James Rice (Brown University SRP) and Jillian Goldfarb (Assistant Professor at UNH and former SRP Trainee) co-organized a scientific session at the 244th American Chemical Society National Meeting & Exposition in Philadelphia, PA on Aug. 19-23, 2012. The title of the session was “Addressing the Complex Site: Chemistry, Toxicology, and Fate of Mixed Pollutants Across Environmental Media.” In all, 23 researchers presented their research and interacted with each other during the session. The session description is as follows: The environment is contaminated by an array of anthropogenic and biogenic pollutants ranging from elemental metals (e.g., arsenic, lead, mercury) to large organic compounds (e.g., PCBs, PAHs, dioxins). These contaminants rarely persist alone. Rather, they are generally found as components of complex mixtures such as chars and tars, vapor and particulate emissions, and municipal and industrial wastes. These multi-component mixtures simultaneously contaminate various environmental media including air, water, soil, and sediment. Hazardous waste sites (e.g., Superfund and Brownfield sites) are home to a myriad of mixed contaminants, yet our knowledge of the reactivity, human health effects, and fate and transport of these pollutant mixtures often stems from data on single compounds, which might not describe the behavior of a complex system, especially when interacting compounds are present. Neglecting or simplifying these potential interactions could result in misunderstood and/or underestimated hazards. This symposium is meant to shed light on issues, challenges, solutions, and on the future direction of the field of complex site characterization and pollutant behavior via presentation of both fundamental laboratory data and also of larger-scale field/pilot studies.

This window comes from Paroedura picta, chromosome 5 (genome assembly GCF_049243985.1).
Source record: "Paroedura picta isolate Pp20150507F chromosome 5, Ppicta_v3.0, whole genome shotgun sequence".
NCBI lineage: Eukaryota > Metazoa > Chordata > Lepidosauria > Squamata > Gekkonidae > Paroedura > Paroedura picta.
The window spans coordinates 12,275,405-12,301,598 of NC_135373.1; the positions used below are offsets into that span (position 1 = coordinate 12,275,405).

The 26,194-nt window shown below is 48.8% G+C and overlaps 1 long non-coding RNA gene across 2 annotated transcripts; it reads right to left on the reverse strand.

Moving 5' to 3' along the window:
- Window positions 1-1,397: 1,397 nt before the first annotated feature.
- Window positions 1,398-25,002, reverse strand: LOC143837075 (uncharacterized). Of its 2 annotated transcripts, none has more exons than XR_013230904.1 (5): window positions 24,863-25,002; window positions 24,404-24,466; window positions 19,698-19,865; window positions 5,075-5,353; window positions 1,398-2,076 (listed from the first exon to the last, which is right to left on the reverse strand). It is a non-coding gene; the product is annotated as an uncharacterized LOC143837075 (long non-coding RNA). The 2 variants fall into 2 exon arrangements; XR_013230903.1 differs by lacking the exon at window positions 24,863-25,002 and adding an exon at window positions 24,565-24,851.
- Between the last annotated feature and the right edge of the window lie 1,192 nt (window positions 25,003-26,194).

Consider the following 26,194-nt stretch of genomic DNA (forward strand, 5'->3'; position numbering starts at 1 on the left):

Addressing the Complex Site: Chemistry, Toxicology, and Fate of Mixed Pollutants Across Environmental Media
August 27th, 2012 by Linda C. Covington